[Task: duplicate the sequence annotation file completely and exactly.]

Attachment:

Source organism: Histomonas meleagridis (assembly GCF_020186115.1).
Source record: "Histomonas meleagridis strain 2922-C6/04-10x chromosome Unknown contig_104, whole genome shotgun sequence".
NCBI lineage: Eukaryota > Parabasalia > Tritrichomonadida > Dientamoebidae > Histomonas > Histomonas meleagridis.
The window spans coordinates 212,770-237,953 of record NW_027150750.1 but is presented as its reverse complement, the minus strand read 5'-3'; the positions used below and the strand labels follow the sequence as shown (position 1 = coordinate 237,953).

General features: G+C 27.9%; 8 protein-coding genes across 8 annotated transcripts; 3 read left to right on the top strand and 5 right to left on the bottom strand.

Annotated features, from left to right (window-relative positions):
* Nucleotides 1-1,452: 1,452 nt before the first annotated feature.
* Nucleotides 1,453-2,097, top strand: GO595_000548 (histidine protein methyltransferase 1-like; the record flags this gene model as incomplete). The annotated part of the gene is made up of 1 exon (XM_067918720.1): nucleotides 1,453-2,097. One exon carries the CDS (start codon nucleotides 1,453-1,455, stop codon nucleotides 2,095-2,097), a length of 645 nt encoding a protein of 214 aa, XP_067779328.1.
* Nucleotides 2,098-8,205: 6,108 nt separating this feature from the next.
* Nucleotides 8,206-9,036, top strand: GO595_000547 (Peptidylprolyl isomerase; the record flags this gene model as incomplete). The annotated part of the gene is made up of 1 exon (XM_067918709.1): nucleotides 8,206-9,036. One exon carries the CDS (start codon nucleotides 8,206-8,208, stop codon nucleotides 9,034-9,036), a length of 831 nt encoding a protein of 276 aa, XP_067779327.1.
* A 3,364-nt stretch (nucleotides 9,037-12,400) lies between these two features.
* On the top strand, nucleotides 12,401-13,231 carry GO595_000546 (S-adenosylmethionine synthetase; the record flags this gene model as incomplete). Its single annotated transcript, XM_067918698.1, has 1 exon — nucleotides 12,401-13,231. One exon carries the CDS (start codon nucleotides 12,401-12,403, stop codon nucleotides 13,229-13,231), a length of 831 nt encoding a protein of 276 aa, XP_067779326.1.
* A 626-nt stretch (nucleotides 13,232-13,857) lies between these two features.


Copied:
Source organism: Histomonas meleagridis (assembly GCF_020186115.1).
Source record: "Histomonas meleagridis strain 2922-C6/04-10x chromosome Unknown contig_104, whole genome shotgun sequence".
NCBI lineage: Eukaryota > Parabasalia > Tritrichomonadida > Dientamoebidae > Histomonas > Histomonas meleagridis.
The window spans coordinates 212,770-237,953 of record NW_027150750.1 but is presented as its reverse complement, the minus strand read 5'-3'; the positions used below and the strand labels follow the sequence as shown (position 1 = coordinate 237,953).

General features: G+C 27.9%; 8 protein-coding genes across 8 annotated transcripts; 3 read left to right on the top strand and 5 right to left on the bottom strand.

Annotated features, from left to right (window-relative positions):
* Nucleotides 1-1,452: 1,452 nt before the first annotated feature.
* Nucleotides 1,453-2,097, top strand: GO595_000548 (histidine protein methyltransferase 1-like; the record flags this gene model as incomplete). The annotated part of the gene is made up of 1 exon (XM_067918720.1): nucleotides 1,453-2,097. One exon carries the CDS (start codon nucleotides 1,453-1,455, stop codon nucleotides 2,095-2,097), a length of 645 nt encoding a protein of 214 aa, XP_067779328.1.
* Nucleotides 2,098-8,205: 6,108 nt separating this feature from the next.
* Nucleotides 8,206-9,036, top strand: GO595_000547 (Peptidylprolyl isomerase; the record flags this gene model as incomplete). The annotated part of the gene is made up of 1 exon (XM_067918709.1): nucleotides 8,206-9,036. One exon carries the CDS (start codon nucleotides 8,206-8,208, stop codon nucleotides 9,034-9,036), a length of 831 nt encoding a protein of 276 aa, XP_067779327.1.
* A 3,364-nt stretch (nucleotides 9,037-12,400) lies between these two features.
* On the top strand, nucleotides 12,401-13,231 carry GO595_000546 (S-adenosylmethionine synthetase; the record flags this gene model as incomplete). Its single annotated transcript, XM_067918698.1, has 1 exon — nucleotides 12,401-13,231. One exon carries the CDS (start codon nucleotides 12,401-12,403, stop codon nucleotides 13,229-13,231), a length of 831 nt encoding a protein of 276 aa, XP_067779326.1.
* A 626-nt stretch (nucleotides 13,232-13,857) lies between these two features.